I pack my daughter’s lunch every day, but I don’t make a big fuss about it.
I’m a busy mom, and while I do love sending my daughter nourishing delicious food, I don’t enjoy spending any more time on it than is necessary. So you aren’t going to be seeing cookie-cutter cut sandwiches, faces, or shaped hard boiled eggs here. I think it’s awesome that moms do that- it’s just not me!
Here I want to talk about packing lunches specifically for the GAPS diet, and for children with special needs. These tips are good for all busy parents, though!
1. Keep it Simple
The majority of our lunches are packed as I’m cleaning up dinner- leftovers become tomorrow’s protein, a different sauce is added, and as I’m slicing up fruit for the kids’ dessert after dinner, I slice some for her lunch as well. Add another side and a couple snacks, and lunch is done.
2. School-approved containers and other issues that arise in schools
Our school doesn’t allow glass containers or metal utensils. There is limited amount of supervision in the lunchroom, so containers need to be easily opened by the children on their own. We have three of these divided plastic containers, and we use cornstarch based utensils (they hold up fine for at least a few washes through the dishwasher). I do use this thermos, which is more expensive, but does a great job keeping things the right temperature. We have 3, and often use them for outings on the weekends as well. The water bottle we use is a little tricky to open, but my daughter does just fine.
I anticipate things being lost at school (so far so good, but we’re only a month in), so I don’t send anything that costs so much that I’d be devastated if it didn’t come home. I also use plain plastic ziplocks for snacks, everyone else in the class tosses their snack wrapper after snack and then heads to the playground, so I think it would be hard for my daughter to remember to bring-home reuseable bags.
My main goal is for her life to be easier and for her to get the nutrition she needs, so we do use more disposable products than I’d like. But it’s ok. We can save in other areas.
I also have my daughter’s IEP (individual educational plan- most children with special needs have this) specify that she only eat food sent from home. Just telling the teacher wasn’t enough, things kept coming up and classroom aides, other teachers, etc, kept giving her other food and school lunch. IEP is law, and it has to be followed, so it ensured that she only had what I sent.
3. Sensory Needs
Many children on the GAPS Diet have sensory issues, mine included. Children with sensory integration issues (this is a fantastic book on the topic) are often slightly to extremely stressed by some of the school environment. For my daughter, the loud busy cafeteria is one of the more overwhelming parts of the day.
To help with this, I provide food that she is familiar with and is easy to eat. I never send something to school that she hasn’t had before, and I do a lot of repetition. She usually watches me make her lunch, so it’s not a surprise. We use the same containers every day so it’s predictable and she doesn’t have to think about opening it.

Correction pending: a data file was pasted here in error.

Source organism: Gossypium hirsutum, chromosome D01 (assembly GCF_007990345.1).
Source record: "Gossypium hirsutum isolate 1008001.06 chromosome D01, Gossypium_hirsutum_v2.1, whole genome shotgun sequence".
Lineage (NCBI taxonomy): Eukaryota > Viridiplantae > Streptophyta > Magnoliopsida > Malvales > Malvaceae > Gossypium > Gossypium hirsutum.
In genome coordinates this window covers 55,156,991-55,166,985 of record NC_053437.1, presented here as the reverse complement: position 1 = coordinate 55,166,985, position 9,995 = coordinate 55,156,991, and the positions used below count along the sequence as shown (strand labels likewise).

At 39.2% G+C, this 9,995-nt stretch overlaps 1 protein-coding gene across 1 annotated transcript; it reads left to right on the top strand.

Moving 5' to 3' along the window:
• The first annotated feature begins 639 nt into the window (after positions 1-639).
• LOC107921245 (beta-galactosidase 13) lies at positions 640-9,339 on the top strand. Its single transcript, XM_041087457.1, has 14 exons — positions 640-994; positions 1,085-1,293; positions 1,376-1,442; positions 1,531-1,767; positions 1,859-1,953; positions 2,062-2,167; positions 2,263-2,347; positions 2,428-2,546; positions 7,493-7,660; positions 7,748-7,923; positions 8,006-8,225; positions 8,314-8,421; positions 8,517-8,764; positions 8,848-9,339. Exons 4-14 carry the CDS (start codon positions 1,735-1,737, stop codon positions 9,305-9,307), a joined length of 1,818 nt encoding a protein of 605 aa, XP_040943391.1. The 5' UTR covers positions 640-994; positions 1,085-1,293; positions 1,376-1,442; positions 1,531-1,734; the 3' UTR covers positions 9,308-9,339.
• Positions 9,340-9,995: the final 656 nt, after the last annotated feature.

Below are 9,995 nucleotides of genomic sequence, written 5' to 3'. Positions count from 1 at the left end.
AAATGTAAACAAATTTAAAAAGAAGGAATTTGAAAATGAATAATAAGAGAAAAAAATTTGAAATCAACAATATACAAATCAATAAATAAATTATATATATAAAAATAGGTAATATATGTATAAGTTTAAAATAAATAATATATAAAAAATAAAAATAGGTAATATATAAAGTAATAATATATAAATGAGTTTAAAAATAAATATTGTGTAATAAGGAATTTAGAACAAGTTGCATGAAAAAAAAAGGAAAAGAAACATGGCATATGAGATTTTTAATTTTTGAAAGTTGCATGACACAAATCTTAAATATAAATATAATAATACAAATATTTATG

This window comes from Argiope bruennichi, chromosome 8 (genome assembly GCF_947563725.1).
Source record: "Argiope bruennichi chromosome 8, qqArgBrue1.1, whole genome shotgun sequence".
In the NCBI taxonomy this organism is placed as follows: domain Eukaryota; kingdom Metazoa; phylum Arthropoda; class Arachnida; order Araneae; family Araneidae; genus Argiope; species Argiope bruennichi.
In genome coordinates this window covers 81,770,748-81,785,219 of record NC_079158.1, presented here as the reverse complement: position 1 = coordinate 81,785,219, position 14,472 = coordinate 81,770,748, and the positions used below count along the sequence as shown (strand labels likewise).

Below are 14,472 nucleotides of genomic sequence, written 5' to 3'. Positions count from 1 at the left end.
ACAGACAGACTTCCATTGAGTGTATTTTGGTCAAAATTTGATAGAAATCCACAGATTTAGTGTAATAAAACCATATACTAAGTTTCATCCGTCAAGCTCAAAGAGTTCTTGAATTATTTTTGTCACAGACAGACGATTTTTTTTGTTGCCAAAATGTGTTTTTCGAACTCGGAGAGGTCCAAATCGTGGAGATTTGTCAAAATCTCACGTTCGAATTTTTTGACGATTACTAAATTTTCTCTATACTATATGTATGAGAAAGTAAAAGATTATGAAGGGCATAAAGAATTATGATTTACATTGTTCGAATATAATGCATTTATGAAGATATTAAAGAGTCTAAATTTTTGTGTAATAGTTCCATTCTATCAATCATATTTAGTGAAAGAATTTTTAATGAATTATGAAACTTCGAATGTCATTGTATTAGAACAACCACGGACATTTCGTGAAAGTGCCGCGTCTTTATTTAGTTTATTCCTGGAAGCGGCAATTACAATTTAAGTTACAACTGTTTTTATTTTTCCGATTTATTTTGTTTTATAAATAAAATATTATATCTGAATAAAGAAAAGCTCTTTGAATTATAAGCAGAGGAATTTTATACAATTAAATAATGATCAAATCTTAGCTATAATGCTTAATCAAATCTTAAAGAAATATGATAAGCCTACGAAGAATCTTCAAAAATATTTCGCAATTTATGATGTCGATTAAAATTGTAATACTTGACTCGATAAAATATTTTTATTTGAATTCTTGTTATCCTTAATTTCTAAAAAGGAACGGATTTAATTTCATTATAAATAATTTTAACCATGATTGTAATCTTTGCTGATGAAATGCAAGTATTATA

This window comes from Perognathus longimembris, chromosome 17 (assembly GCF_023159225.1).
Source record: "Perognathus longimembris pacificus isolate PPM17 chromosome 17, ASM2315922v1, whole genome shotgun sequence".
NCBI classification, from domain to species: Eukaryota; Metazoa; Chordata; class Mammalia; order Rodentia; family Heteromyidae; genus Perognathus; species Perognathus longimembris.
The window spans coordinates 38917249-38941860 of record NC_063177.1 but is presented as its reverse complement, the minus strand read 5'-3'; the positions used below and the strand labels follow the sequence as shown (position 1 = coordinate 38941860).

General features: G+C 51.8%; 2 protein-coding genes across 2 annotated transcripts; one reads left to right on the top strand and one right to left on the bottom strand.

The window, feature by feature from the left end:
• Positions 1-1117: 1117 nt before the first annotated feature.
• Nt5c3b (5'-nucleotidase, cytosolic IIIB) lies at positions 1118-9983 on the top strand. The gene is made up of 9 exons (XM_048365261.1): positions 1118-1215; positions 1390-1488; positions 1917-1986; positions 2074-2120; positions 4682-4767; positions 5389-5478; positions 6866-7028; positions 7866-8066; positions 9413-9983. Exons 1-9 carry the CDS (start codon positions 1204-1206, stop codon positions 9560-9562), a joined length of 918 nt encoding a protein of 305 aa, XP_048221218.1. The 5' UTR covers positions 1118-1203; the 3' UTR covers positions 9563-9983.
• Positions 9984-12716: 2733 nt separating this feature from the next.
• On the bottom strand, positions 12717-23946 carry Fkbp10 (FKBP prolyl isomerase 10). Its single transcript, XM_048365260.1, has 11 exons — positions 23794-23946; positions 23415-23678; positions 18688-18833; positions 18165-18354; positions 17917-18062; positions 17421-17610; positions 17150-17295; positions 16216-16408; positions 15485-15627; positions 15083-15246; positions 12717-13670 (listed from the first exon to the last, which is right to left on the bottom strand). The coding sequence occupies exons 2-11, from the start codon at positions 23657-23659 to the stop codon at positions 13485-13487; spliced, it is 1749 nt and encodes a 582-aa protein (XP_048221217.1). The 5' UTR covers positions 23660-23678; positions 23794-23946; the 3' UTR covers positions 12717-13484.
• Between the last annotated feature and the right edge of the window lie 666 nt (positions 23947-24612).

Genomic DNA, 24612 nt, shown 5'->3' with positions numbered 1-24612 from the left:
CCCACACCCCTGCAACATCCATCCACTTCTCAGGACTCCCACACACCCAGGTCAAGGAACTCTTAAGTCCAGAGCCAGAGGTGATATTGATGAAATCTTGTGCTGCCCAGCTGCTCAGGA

There are many different sensory things to be aware of for different children, some children are sensitive to different textures, some children only like white food. I encourage parents of children struggling with this to work on having them branch out at home, and keep the food at school to what you know they will accept.
4. Backup Meals
Sometimes there are *those days* when everything’s gone wrong, you need to be out the door in 10 minutes, and nobody has their shoes on yet and lunch hasn’t even been started. I do keep some packaged food on hand for that.
I have a box of Lara Bars that I keep in a high cupboard for days like this. Avocado oil chips aren’t GAPS friendly, but they are gluten free and a good real food alternative. We normally make our own yogurt, but I keep a few individual servings from the store on hand just in case (it has a long shelf life in the fridge). Cheese becomes the main protein in a pinch, and these bison snack sticks are fantastic as well.
5. Getting kids to actually eat the food
My children are usually happy to eat their entire meal, so I was surprised when I had a few entire lunches come home without being eaten. It turns out that I need to plan her snacks to be low calorie, she gets two snacks before lunch, so if she has a snack that’s filling (like the lara bar pictured above) then she isn’t hungry for her lunch. The reason she can eat her Lara bar as part of her lunch and continue eating the rest is because the body hasn’t completely registered that it’s ‘not hungry’ for a good half an hour- so by then she’s finished her meal.
For us, one fruit (which she eats at her first snack I’m sure, she loves fruit) and one veggie works well for keeping her hungry. Nuts, Lara bars, cookies, or crackers with cheese all filled her up too much. She eats a good breakfast at home before going to school, and at home we don’t generally snack, so this isn’t making her uncomfortably hungry.
In my grain-free meal plans I do have a pack-able lunch included every day, usually using some sort of leftover from the day before. I have many families that use these meal plans for this even though they are not grain free- as far as I know mine are the only ones that have 3 meals a day, 7 days a week. I did this because it’s what I really *needed* in a meal plan. Click here to learn more and purchase.
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